Semantics 4 – Context

So far, we’ve mainly been looking at ways in which we can distinguish individual words from each other or describe their salient semantic features. Now, we want to move away from single words a little and look at semantic meaning in context, and in which specific forms, other than the pure compositional meaning of individual elements, we can encounter it.


When semantically related words recurringly co-occur within a certain span (or window) of each other, we say that these words collocate with one another. Examples for this would be:

As you can see from the above examples, collocations are often the first association that springs to mind because they represent the most typical/frequent ‘pairings’. Collocations can also sometimes demonstrate the ‘limits of synonymy’ because they illustrate the fact that not all words in a specific semantic relationship can simply be replaced on the paradigmatic axis. In other words, the collocation in these cases represents a kind of unmarked form, whereas changing any of the items produces an effect of marking, creating an impression of particular emphasis, exaggeration or irony. The *? symbol combination preceding each of the marked forms here indicates that the construction may be doubtful as to its acceptability, following the general rule that a * signals a completely unacceptable construction, a ? a doubtful construction, and a combination of the two a construction that is at best doubtful, but probably has to be deemed unacceptable.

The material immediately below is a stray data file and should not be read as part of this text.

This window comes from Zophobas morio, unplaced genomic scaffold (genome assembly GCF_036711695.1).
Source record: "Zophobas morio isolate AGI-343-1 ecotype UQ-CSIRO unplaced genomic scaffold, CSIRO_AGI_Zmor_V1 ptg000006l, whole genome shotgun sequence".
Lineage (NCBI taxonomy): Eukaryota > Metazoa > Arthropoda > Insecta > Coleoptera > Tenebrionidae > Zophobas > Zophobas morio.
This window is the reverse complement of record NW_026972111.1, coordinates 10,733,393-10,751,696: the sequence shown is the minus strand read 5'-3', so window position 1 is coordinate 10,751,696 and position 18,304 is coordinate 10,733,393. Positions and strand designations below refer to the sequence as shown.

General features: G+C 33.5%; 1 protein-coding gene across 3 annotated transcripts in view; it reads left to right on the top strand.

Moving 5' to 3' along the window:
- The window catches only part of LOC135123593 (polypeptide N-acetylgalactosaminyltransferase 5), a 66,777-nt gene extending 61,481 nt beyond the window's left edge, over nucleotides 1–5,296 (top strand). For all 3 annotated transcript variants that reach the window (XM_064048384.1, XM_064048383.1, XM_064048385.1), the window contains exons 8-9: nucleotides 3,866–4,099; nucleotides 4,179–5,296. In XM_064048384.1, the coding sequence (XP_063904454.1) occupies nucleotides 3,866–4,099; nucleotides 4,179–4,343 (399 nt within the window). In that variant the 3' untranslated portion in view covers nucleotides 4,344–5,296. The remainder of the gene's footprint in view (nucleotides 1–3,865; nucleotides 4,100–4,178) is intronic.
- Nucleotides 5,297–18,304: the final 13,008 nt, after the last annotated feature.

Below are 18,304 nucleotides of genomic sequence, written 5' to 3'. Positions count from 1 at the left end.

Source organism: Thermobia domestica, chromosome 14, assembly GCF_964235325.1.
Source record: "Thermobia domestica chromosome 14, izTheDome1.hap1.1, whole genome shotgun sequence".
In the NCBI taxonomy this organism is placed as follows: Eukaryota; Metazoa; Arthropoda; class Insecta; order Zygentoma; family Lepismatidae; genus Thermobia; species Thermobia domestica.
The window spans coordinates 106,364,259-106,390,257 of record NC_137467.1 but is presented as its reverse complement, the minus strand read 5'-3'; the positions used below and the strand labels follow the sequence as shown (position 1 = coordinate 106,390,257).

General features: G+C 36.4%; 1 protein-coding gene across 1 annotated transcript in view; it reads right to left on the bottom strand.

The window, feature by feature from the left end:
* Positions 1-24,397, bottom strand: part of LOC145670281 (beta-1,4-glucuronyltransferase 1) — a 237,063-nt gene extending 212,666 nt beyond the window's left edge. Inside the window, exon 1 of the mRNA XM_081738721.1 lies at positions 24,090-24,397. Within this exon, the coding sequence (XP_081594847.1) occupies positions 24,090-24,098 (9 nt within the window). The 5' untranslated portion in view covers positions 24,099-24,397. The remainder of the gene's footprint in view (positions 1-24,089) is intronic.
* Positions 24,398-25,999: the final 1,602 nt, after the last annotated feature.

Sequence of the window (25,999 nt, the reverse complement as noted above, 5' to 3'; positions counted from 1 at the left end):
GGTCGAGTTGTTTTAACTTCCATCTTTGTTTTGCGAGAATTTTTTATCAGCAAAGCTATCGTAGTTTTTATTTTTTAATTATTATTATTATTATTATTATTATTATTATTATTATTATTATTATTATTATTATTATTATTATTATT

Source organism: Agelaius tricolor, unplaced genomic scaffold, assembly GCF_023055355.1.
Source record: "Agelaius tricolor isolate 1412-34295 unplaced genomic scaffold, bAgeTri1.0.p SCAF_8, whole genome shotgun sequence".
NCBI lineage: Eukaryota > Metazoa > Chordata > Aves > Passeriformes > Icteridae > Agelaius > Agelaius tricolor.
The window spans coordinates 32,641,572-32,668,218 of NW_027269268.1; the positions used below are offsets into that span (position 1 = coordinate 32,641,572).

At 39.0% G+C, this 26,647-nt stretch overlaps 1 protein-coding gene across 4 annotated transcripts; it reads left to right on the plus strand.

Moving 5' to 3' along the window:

The strength of collocation between individual words can – to some extent – be computed from a text by using statistical measures such as a mutual information score (MI) or a t-Score, etc., although those are not always reliable.


Try to come up with other collocations, starting by testing to see whether parts of the above examples can be replaced by synonyms or antonyms in some or maybe even all cases.


While the meaning of collocations is essentially compositional and transparent, i.e. can be interpreted from the meaning of its parts, in idioms the meaning of a phrase/utterance is usually opaque. Thus, idioms become fixed, usually completely unchangeable, expressions that are only applicable in a particular context, such as in proverbs.

Sometimes idioms may have some ‘universal’ background, e.g. that something is missing/lacking/not working properly, moving in the wrong direction, etc.


Think of some further idioms you may have come across and discuss whether they may have a universal background. Also test to what extent it may be possible to change some parts or think about under which circumstance it may be possible to do so.

Sources & Further Reading:

Sinclair, J. (1991). Corpus, Concordance, Collocation. Oxford: OUP.

Stubbs, M. (1995). Collocations and Semantic Profiles: On the Cause of the Trouble With Quantitative Studies. Functions of Language 2, 1. pp. 23-55.